.

Matthew 28

Luke 24

Comments

16. Then the eleven disciples went to Galilee, to the mountain where Jesus had told them to go.

9. When they came back from the tomb, they told all these things to the Eleven and to all the others. . . .

33. They got up and returned at once to Jerusalem. There they found the Eleven and those with them. . . .

M has related the death of Judas so his change from Twelve to Eleven is explained.

But L has not yet spoken of Judas’s death; follows Matthew with the eleven?

17. When they saw him, they worshipped him; but [also] doubted.

In the absence of an introductory οί μέν, this is a better rendering than nrsvs ‘they worshiped him; but some doubted’ . See Ulrich Luz, Matthew 21-28: A Commentary (Hermeneia; Minneapolis: Augsburg, 2005), pp. 622-3; P. W. van der Horst, Once More: The Translation o f hoi de in Matthew 28:17’, JSNT21 (1986), pp. 27-30.

(Peterson, p. 153).

37. They were startled and frightened, thinking they saw a ghost. . . . 41. And while they still did not believe it because of joy and amazement . . . 52. Then they worshipped him . . .

Worship combined with disbelief, though the doubts in L arise from joy.

18. Then Jesus came to them and said, “All authority in heaven and on earth has been given to me. 19 Therefore go and make disciples of all nations . . . 20 and teaching them to obey everything I have commanded you . . .

44. He said to them, “This is what I told you while I was still with you . . .

47. and repentance for the forgiveness of sins will be preached in his name to all nations, beginning at Jerusalem. 48 You are witnesses of these things. . . .

Everything must be fulfilled that is written about me in the Law of Moses, the Prophets and the Psalms.”

45. Then he opened their minds so they could understand the Scriptures. 46 He told them, “This is what is written:

M’s conclusion points to new phase; from Israel to the gentiles.

L’s conclusion points to promises fulfilled in next volume, Acts.

M quotes Daniel 7:14 [= He was given authority, glory and sovereign power; all nations and peoples of every language worshipped him] as fulfilled by Jesus;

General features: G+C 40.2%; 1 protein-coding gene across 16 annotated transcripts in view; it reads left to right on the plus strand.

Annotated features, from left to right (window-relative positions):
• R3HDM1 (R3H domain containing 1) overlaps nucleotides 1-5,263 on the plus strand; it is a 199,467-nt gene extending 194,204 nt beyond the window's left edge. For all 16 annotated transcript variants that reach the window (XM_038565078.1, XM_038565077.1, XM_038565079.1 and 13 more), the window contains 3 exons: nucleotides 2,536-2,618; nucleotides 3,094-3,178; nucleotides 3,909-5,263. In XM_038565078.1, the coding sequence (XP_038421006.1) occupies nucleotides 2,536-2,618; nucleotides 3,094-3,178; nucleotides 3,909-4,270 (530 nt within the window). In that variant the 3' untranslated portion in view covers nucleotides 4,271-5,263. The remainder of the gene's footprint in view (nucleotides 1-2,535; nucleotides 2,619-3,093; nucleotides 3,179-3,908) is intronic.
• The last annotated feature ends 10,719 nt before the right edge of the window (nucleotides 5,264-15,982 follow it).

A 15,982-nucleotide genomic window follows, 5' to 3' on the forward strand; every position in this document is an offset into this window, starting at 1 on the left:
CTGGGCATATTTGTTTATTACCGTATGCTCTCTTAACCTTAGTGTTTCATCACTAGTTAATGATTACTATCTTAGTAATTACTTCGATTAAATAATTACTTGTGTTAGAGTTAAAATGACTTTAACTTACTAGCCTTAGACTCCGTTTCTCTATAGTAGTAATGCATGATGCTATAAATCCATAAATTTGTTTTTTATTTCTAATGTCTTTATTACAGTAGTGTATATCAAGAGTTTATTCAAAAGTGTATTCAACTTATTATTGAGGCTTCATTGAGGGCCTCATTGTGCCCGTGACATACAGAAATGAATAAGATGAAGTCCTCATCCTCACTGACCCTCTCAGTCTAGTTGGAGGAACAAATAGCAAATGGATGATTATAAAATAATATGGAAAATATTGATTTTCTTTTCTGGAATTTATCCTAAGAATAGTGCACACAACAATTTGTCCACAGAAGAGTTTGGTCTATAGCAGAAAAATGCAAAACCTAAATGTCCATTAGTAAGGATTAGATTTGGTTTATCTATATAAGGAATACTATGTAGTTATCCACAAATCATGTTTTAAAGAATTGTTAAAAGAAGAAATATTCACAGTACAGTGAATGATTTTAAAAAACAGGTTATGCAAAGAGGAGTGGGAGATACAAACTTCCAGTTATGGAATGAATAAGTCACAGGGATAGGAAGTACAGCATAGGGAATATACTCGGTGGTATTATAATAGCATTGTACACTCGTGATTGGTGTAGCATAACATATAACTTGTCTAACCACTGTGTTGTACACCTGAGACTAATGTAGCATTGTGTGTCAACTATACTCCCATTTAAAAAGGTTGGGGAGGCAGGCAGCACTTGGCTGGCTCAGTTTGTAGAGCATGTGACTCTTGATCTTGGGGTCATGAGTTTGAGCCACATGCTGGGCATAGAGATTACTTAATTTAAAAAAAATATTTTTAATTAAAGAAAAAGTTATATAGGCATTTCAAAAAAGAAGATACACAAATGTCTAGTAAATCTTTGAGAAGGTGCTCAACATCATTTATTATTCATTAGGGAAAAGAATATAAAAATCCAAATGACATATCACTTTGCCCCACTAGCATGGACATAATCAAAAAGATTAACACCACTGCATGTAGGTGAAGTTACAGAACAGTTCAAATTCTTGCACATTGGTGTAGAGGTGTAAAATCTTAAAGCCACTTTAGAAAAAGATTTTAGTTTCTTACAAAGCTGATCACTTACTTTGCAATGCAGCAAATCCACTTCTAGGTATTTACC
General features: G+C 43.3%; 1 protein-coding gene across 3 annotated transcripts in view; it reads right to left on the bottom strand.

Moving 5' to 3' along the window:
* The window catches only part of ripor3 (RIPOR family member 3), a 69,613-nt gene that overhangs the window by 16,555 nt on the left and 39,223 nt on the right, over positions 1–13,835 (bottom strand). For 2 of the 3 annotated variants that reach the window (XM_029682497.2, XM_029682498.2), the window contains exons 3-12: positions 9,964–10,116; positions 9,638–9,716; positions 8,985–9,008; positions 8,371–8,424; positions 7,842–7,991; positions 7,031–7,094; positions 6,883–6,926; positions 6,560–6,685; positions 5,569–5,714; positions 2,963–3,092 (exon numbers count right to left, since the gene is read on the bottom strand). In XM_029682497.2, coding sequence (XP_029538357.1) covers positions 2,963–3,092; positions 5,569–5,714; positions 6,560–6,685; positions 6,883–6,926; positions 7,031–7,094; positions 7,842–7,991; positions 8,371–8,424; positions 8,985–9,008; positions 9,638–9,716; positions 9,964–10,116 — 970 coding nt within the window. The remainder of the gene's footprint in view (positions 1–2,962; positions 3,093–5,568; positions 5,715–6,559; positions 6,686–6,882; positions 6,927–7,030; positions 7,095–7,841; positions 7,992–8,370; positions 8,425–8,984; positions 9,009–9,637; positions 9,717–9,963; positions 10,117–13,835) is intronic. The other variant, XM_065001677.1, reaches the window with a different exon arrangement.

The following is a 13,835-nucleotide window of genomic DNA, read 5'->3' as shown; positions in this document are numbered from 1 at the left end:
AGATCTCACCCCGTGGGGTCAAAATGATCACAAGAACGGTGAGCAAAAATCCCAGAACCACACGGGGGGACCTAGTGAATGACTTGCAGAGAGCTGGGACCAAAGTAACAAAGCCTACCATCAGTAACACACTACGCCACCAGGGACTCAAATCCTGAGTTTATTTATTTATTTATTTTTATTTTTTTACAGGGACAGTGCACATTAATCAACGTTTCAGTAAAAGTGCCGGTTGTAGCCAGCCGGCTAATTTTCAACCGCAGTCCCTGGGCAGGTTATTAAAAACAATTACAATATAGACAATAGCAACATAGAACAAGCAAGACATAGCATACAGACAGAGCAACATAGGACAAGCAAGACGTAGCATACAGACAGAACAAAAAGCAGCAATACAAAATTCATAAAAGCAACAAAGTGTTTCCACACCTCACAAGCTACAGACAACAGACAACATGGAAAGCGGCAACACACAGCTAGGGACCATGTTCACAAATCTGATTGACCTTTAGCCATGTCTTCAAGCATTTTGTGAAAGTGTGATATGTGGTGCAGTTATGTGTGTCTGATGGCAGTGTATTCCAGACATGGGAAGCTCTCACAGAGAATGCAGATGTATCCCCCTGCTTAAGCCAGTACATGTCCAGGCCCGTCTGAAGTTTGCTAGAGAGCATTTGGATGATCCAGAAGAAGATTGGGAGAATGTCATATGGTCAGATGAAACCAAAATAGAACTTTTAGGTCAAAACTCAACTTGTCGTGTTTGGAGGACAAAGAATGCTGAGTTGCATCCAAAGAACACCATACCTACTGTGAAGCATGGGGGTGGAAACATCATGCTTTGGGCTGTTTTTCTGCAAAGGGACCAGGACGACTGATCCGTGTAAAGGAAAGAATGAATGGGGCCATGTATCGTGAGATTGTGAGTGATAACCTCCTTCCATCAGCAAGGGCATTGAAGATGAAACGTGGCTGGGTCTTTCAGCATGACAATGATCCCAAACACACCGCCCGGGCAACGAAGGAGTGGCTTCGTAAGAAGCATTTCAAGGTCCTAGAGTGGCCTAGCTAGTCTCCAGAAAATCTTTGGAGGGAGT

L is more explicit, informing readers that prophecy has been fulfilled in Jesus.

In both M and L Jesus commands disciples to convert all nations, with reference to what he has told them while on earth with them.

20. And surely I am with you always, to the very end of the age. 49. I am going to send you what my Father has promised; but stay in the city until you have been clothed with power from on high. . . . 51. While he was blessing them, he left them and was taken up into heaven. M refers back to 18:20 [= For where two or three gather in my name, there am I with them]. Luke avoids possible confusion by depicting Jesus ascending to heaven and having disciples wait for him to be with them through the Holy Spirit.

.

Further on the question of Luke’s knowledge of Matthew, Peterson draws attention to the matching details Luke and Matthew add either side of the core narrative that is based heavily on Mark. Both start at the same point and both conclude at the same critical juncture with comparable sayings. Continue reading “How Luke Reworked Matthew’s Conclusion?”


2020-02-13

How Luke Reworked Mark’s Ending

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by Neil Godfrey

This post looks at the evidence for Luke having reworked Mark’s ending. (The Gospel of Mark appears to have originally ended with verse 8 with the women fleeing from the tomb in fear.) The next post will identify the evidence for Luke having simultaneously used and changed Matthew’s ending. One step at a time.

 

 

What about the famous Emmaus Road encounter in Luke? Recall how Jesus appeared, unrecognized, alongside two disciples on the road, was invited in but disappeared before their eyes as soon as he broke bread.

That brings us to that highlighted section in Mark 16:7 … Jesus is promised to go before his disciples on the way back to Galilee . . . . Continue reading “How Luke Reworked Mark’s Ending”


2020-02-12

Understanding Why Hamas Refuses to Recognize Israel

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by Neil Godfrey

As a follow on from the previous post it seems appropriate to post one more piece from Alastair Crooke. As a diplomat Crooke had direct meetings with Hamas leaders so what he writes should have some credibility. The following is from his 2009 book Resistance: The Essence of the Islamist Revolution. I hope some readers find this discussion informative. All bolded highlighting is my own.

Refusing Recognition

The refusal to recognise and to acknowledge special rights or a hierarchy of identity is filtered through the prism of Euro-centrism when westerners contemplate a movement such as Hamas: refusal to recognise Israel is perceived not as an act of resistance but the obduracy of fundamentalism. It is a further signal of being held fast by religious or cultural instincts – it demonstrates the inability to embrace change.

‘Plainly Israel “exists”, and to deny it, is obdurate perversity … All they have to do is say those three words: We recognise Israel’, an editorial board meeting at Ha’aretz, the Israeli daily newspaper repeatedly and wearily emphasised in a discussion with the author – with heads shaking in disbelief at Hamas’ inexplicable refusal to say the three words.

That is surely the widespread assumption among most Westerners today. So what is Hamas’s explanation? What is the point of resistance against such overwhelming power?